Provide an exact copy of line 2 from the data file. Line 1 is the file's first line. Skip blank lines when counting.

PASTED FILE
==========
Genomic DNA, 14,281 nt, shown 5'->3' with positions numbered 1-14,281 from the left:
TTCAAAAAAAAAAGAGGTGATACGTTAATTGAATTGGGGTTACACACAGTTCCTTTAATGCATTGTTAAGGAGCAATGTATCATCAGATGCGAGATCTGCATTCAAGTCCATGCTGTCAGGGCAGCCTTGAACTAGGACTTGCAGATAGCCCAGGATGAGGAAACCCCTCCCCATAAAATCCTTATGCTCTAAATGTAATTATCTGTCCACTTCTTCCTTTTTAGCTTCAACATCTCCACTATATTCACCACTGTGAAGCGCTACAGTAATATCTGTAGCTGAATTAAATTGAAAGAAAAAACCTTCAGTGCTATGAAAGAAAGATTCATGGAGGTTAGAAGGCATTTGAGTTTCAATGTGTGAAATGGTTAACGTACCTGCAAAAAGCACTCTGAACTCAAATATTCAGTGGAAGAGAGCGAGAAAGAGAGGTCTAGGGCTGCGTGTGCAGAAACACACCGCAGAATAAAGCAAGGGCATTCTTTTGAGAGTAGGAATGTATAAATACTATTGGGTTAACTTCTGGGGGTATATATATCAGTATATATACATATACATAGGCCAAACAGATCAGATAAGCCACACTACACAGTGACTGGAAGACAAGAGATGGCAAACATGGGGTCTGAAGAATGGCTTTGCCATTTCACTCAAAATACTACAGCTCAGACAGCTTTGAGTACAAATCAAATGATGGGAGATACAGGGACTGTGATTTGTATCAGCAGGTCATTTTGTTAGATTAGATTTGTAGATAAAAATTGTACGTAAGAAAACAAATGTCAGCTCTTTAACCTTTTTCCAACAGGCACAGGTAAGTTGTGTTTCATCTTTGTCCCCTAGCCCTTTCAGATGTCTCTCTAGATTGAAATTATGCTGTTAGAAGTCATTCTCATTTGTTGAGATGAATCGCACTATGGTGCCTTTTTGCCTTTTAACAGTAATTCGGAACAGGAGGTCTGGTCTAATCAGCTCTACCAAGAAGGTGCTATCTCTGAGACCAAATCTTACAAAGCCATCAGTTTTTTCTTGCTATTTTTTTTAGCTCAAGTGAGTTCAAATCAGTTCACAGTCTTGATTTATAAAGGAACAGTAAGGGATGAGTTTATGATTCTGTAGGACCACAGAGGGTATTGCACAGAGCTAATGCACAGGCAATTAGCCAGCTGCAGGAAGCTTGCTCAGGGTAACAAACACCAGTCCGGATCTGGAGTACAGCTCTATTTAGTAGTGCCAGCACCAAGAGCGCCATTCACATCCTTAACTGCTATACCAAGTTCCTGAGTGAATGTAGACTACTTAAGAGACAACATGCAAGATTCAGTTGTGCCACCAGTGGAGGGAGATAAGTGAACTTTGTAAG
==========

TTCAAAAAAAAAAGAGGTGATACGTTAATTGAATTGGGGTTACACACAGTTCCTTTAATGCATTGTTAAGGAGCAATGTATCATCAGATGCGAGATCTGCATTCAAGTCCATGCTGTCAGGGCAGCCTTGAACTAGGACTTGCAGATAGCCCAGGATGAGGAAACCCCTCCCCATAAAATCCTTATGCTCTAAATGTAATTATCTGTCCACTTCTTCCTTTTTAGCTTCAACATCTCCACTATATTCACCACTGTGAAGCGCTACAGTAATATCTGTAGCTGAATTAAATTGAAAGAAAAAACCTTCAGTGCTATGAAAGAAAGATTCATGGAGGTTAGAAGGCATTTGAGTTTCAATGTGTGAAATGGTTAACGTACCTGCAAAAAGCACTCTGAACTCAAATATTCAGTGGAAGAGAGCGAGAAAGAGAGGTCTAGGGCTGCGTGTGCAGAAACACACCGCAGAATAAAGCAAGGGCATTCTTTTGAGAGTAGGAATGTATAAATACTATTGGGTTAACTTCTGGGGGTATATATATCAGTATATATACATATACATAGGCCAAACAGATCAGATAAGCCACACTACACAGTGACTGGAAGACAAGAGATGGCAAACATGGGGTCTGAAGAATGGCTTTGCCATTTCACTCAAAATACTACAGCTCAGACAGCTTTGAGTACAAATCAAATGATGGGAGATACAGGGACTGTGATTTGTATCAGCAGGTCATTTTGTTAGATTAGATTTGTAGATAAAAATTGTACGTAAGAAAACAAATGTCAGCTCTTTAACCTTTTTCCAACAGGCACAGGTAAGTTGTGTTTCATCTTTGTCCCCTAGCCCTTTCAGATGTCTCTCTAGATTGAAATTATGCTGTTAGAAGTCATTCTCATTTGTTGAGATGAATCGCACTATGGTGCCTTTTTGCCTTTTAACAGTAATTCGGAACAGGAGGTCTGGTCTAATCAGCTCTACCAAGAAGGTGCTATCTCTGAGACCAAATCTTACAAAGCCATCAGTTTTTTCTTGCTATTTTTTTTAGCTCAAGTGAGTTCAAATCAGTTCACAGTCTTGATTTATAAAGGAACAGTAAGGGATGAGTTTATGATTCTGTAGGACCACAGAGGGTATTGCACAGAGCTAATGCACAGGCAATTAGCCAGCTGCAGGAAGCTTGCTCAGGGTAACAAACACCAGTCCGGATCTGGAGTACAGCTCTATTTAGTAGTGCCAGCACCAAGAGCGCCATTCACATCCTTAACTGCTATACCAAGTTCCTGAGTGAATGTAGACTACTTAAGAGACAACATGCAAGATTCAGTTGTGCCACCAGTGGAGGGAGATAAGTGAACTTTGTAAG